The word roadstead goes back to the rēde or reide ("anchorage"), which was adopted in the written German language from Middle Low German in the 17th century . Compare with the Dutch ree (older form: reede ) and the Swedish redd . The further origin of the name of the anchorage is unclear. On the one hand, roadstead in the sense of “place where the ships are equipped” can belong to the clan of the Middle Low German [ge] rēde or rēden for “ready, prepare, [equip]”. On the other hand, roadstead in the sense of “place where ships ride the waves in front of the harbor” can belong to the verb ride .
Roads on rivers (for example the Rhine ) are located above or below certain port entrances, sometimes up to 5 km away. Ships wait here to enter the port , canal or river. Other ships are emptied here (their cargo transferred to smaller ships). In some cases, e.g. B. during an economic crisis , but they also wait indefinitely for roadstead for cargo or orders. Then there is only a reduced crew on board, which maintains an emergency operation in order to keep the ship in readiness for navigation.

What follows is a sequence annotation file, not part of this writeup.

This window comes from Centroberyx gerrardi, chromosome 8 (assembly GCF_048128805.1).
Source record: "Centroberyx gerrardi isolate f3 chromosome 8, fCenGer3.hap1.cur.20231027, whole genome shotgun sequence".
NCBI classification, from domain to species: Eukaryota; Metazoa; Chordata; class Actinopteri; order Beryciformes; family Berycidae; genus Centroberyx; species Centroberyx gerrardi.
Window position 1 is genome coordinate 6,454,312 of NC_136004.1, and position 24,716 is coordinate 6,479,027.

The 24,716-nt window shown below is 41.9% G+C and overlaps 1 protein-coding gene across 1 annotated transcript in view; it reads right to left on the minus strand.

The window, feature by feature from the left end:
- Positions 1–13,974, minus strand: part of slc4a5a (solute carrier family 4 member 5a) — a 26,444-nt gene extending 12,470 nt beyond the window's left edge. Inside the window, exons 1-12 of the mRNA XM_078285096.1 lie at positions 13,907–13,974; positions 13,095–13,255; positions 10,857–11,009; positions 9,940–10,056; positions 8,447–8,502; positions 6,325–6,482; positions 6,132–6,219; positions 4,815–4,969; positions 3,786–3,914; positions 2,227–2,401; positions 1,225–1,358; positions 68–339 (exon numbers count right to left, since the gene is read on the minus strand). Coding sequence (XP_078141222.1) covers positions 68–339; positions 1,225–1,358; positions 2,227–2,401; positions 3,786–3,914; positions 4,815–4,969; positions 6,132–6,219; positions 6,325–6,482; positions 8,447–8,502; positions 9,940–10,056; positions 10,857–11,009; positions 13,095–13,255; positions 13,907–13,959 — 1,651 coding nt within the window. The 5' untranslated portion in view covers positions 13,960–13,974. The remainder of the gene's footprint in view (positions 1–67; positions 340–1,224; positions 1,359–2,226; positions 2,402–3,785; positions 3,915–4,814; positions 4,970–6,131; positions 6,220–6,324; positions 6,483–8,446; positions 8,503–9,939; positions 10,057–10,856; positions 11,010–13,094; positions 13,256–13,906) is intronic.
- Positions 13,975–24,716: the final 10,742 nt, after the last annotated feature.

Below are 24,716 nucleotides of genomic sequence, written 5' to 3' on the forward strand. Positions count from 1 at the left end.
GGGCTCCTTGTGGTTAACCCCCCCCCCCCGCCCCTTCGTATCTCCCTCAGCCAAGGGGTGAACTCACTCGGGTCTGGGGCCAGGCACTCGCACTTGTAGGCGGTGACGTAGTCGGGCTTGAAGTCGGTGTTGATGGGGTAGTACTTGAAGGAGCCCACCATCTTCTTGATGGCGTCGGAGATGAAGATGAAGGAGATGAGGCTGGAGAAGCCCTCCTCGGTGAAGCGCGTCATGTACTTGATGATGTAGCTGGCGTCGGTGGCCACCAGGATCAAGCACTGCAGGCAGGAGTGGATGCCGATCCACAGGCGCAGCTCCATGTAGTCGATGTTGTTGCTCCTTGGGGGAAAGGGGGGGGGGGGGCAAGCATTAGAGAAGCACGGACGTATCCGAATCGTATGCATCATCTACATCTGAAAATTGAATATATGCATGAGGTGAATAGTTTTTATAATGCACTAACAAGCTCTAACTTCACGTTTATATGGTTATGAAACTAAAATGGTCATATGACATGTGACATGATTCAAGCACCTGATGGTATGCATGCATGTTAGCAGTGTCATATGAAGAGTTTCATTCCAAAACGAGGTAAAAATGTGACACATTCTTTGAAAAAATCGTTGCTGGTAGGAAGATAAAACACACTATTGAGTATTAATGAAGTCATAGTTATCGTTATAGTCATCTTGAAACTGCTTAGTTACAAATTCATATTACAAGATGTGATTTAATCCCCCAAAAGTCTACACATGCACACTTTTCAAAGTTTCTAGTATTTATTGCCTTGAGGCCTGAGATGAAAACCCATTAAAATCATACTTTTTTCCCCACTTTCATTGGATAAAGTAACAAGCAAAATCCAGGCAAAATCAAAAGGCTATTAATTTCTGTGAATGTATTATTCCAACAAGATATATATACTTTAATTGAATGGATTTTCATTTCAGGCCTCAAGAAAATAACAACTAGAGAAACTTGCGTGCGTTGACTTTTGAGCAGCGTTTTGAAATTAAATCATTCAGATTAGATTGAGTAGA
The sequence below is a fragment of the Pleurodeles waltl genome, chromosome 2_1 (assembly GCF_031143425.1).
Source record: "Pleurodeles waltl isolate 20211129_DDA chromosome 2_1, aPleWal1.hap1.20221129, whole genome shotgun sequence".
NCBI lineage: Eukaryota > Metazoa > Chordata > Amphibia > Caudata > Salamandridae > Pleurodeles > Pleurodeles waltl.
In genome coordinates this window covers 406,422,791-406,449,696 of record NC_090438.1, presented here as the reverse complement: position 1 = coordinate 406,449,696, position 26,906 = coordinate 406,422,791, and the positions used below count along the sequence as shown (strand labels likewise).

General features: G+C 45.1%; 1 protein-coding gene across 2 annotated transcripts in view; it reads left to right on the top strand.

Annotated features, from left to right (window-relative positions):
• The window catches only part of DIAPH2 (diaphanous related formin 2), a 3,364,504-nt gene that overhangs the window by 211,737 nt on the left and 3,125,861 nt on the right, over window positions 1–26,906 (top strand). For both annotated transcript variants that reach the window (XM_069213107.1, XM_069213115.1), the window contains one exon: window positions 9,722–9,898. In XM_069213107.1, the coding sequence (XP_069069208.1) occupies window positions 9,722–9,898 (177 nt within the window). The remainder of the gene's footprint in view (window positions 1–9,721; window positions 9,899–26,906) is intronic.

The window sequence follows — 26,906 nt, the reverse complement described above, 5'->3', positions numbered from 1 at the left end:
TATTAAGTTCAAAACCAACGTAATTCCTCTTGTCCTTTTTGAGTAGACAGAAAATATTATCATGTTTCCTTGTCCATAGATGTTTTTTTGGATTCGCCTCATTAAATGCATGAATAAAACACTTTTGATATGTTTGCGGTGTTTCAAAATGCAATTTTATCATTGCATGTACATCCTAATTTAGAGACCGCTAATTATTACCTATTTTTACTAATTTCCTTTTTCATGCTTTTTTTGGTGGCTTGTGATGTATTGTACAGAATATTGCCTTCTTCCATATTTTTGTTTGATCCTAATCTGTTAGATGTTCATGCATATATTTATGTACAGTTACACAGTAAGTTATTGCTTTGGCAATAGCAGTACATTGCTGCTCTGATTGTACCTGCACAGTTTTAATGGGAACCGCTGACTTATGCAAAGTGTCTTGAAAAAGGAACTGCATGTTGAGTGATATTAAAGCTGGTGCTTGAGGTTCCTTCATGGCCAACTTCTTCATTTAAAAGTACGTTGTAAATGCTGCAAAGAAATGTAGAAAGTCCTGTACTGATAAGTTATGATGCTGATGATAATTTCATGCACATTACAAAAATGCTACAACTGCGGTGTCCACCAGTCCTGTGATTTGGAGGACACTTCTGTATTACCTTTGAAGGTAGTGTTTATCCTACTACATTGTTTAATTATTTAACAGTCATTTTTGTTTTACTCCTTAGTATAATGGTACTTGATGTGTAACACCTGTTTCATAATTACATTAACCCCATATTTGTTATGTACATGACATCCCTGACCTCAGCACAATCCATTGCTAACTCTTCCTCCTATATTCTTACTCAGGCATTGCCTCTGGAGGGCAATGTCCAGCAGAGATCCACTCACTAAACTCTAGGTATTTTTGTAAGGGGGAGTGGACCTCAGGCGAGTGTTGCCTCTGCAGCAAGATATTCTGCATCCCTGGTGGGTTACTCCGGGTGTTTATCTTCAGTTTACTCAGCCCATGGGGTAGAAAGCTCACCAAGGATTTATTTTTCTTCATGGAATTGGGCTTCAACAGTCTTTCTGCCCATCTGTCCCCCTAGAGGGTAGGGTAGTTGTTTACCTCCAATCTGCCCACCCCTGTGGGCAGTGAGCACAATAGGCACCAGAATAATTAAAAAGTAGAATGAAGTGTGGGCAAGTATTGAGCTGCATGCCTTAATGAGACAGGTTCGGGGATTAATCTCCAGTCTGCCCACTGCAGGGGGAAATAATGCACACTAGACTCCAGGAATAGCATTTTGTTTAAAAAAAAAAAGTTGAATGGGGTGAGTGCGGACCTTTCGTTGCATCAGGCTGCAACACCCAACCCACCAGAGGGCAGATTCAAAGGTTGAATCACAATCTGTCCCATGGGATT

According to the United Nations Convention on the Law of the Sea, Art. 12, roads that lie outside the territorial waters can be included in them. This is the case in German waters at the Tiefwasserreede around 30 kilometers west of Helgoland, where the lightship Amrumbank was previously located, although this area is already outside the 12-mile zone (territorial sea).
- DUDEN, Volume 7, Dictionary of Origin. The Etymology of the German Language, Mannheim 1963